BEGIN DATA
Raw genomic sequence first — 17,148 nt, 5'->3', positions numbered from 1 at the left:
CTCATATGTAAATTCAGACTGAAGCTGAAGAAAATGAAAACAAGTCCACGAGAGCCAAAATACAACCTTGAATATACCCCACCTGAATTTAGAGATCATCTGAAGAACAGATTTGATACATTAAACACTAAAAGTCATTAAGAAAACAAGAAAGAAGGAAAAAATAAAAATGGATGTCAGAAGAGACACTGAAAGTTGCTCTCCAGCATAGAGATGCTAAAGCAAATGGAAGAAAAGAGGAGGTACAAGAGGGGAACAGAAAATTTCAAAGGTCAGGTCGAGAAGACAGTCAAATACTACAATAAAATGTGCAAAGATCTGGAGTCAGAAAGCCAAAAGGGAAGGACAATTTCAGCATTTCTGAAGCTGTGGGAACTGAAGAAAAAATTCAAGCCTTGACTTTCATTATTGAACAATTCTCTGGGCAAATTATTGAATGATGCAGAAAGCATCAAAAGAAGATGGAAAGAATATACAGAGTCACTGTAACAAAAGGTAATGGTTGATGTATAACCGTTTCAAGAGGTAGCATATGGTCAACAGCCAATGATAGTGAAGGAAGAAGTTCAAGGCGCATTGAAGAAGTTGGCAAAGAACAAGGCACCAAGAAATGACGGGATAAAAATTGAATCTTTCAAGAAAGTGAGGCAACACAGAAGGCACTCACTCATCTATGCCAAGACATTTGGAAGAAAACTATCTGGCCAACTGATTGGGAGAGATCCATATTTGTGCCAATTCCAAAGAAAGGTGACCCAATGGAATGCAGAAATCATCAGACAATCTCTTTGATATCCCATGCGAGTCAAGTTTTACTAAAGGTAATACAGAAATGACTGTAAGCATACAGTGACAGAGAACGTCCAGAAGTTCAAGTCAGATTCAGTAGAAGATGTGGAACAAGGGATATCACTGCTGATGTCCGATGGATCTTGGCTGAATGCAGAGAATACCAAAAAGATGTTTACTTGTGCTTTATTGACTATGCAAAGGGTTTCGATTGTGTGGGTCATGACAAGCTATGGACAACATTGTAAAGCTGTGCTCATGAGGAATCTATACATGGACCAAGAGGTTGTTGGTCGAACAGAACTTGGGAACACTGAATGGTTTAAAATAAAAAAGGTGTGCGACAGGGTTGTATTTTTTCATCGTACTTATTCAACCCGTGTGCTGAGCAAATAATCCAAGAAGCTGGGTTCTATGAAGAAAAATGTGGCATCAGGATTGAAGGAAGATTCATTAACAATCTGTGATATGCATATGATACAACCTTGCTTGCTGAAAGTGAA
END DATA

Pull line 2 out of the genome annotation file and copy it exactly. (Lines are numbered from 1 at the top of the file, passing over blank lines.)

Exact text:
CTCATATGTAAATTCAGACTGAAGCTGAAGAAAATGAAAACAAGTCCACGAGAGCCAAAATACAACCTTGAATATACCCCACCTGAATTTAGAGATCATCTGAAGAACAGATTTGATACATTAAACACTAAAAGTCATTAAGAAAACAAGAAAGAAGGAAAAAATAAAAATGGATGTCAGAAGAGACACTGAAAGTTGCTCTCCAGCATAGAGATGCTAAAGCAAATGGAAGAAAAGAGGAGGTACAAGAGGGGAACAGAAAATTTCAAAGGTCAGGTCGAGAAGACAGTCAAATACTACAATAAAATGTGCAAAGATCTGGAGTCAGAAAGCCAAAAGGGAAGGACAATTTCAGCATTTCTGAAGCTGTGGGAACTGAAGAAAAAATTCAAGCCTTGACTTTCATTATTGAACAATTCTCTGGGCAAATTATTGAATGATGCAGAAAGCATCAAAAGAAGATGGAAAGAATATACAGAGTCACTGTAACAAAAGGTAATGGTTGATGTATAACCGTTTCAAGAGGTAGCATATGGTCAACAGCCAATGATAGTGAAGGAAGAAGTTCAAGGCGCATTGAAGAAGTTGGCAAAGAACAAGGCACCAAGAAATGACGGGATAAAAATTGAATCTTTCAAGAAAGTGAGGCAACACAGAAGGCACTCACTCATCTATGCCAAGACATTTGGAAGAAAACTATCTGGCCAACTGATTGGGAGAGATCCATATTTGTGCCAATTCCAAAGAAAGGTGACCCAATGGAATGCAGAAATCATCAGACAATCTCTTTGATATCCCATGCGAGTCAAGTTTTACTAAAGGTAATACAGAAATGACTGTAAGCATACAGTGACAGAGAACGTCCAGAAGTTCAAGTCAGATTCAGTAGAAGATGTGGAACAAGGGATATCACTGCTGATGTCCGATGGATCTTGGCTGAATGCAGAGAATACCAAAAAGATGTTTACTTGTGCTTTATTGACTATGCAAAGGGTTTCGATTGTGTGGGTCATGACAAGCTATGGACAACATTGTAAAGCTGTGCTCATGAGGAATCTATACATGGACCAAGAGGTTGTTGGTCGAACAGAACTTGGGAACACTGAATGGTTTAAAATAAAAAAGGTGTGCGACAGGGTTGTATTTTTTCATCGTACTTATTCAACCCGTGTGCTGAGCAAATAATCCAAGAAGCTGGGTTCTATGAAGAAAAATGTGGCATCAGGATTGAAGGAAGATTCATTAACAATCTGTGATATGCATATGATACAACCTTGCTTGCTGAAAGTGAA